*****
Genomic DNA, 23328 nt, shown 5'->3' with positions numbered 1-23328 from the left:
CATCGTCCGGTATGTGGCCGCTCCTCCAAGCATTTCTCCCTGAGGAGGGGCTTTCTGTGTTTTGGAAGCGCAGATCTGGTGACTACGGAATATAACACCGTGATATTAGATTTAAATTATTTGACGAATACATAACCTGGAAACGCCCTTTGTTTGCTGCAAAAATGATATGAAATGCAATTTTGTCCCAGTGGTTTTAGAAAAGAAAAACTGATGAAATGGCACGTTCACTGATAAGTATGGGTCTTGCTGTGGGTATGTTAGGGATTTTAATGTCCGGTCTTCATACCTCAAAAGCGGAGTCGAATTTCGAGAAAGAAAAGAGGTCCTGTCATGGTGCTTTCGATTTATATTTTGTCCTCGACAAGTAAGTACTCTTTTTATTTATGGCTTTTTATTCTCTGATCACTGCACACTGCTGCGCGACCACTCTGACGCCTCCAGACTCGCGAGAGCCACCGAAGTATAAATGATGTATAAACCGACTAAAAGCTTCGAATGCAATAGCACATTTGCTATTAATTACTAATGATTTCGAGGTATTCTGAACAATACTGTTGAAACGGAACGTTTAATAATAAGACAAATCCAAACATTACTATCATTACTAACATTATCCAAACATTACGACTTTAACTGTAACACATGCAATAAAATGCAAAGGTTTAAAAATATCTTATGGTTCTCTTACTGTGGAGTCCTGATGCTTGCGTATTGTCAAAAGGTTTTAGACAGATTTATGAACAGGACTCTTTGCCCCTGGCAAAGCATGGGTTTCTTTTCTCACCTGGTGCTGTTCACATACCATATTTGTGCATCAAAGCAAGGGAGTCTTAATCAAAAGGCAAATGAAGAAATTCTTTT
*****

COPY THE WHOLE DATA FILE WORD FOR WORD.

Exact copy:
Genomic DNA, 23328 nt, shown 5'->3' with positions numbered 1-23328 from the left:
CATCGTCCGGTATGTGGCCGCTCCTCCAAGCATTTCTCCCTGAGGAGGGGCTTTCTGTGTTTTGGAAGCGCAGATCTGGTGACTACGGAATATAACACCGTGATATTAGATTTAAATTATTTGACGAATACATAACCTGGAAACGCCCTTTGTTTGCTGCAAAAATGATATGAAATGCAATTTTGTCCCAGTGGTTTTAGAAAAGAAAAACTGATGAAATGGCACGTTCACTGATAAGTATGGGTCTTGCTGTGGGTATGTTAGGGATTTTAATGTCCGGTCTTCATACCTCAAAAGCGGAGTCGAATTTCGAGAAAGAAAAGAGGTCCTGTCATGGTGCTTTCGATTTATATTTTGTCCTCGACAAGTAAGTACTCTTTTTATTTATGGCTTTTTATTCTCTGATCACTGCACACTGCTGCGCGACCACTCTGACGCCTCCAGACTCGCGAGAGCCACCGAAGTATAAATGATGTATAAACCGACTAAAAGCTTCGAATGCAATAGCACATTTGCTATTAATTACTAATGATTTCGAGGTATTCTGAACAATACTGTTGAAACGGAACGTTTAATAATAAGACAAATCCAAACATTACTATCATTACTAACATTATCCAAACATTACGACTTTAACTGTAACACATGCAATAAAATGCAAAGGTTTAAAAATATCTTATGGTTCTCTTACTGTGGAGTCCTGATGCTTGCGTATTGTCAAAAGGTTTTAGACAGATTTATGAACAGGACTCTTTGCCCCTGGCAAAGCATGGGTTTCTTTTCTCACCTGGTGCTGTTCACATACCATATTTGTGCATCAAAGCAAGGGAGTCTTAATCAAAAGGCAAATGAAGAAATTCTTTT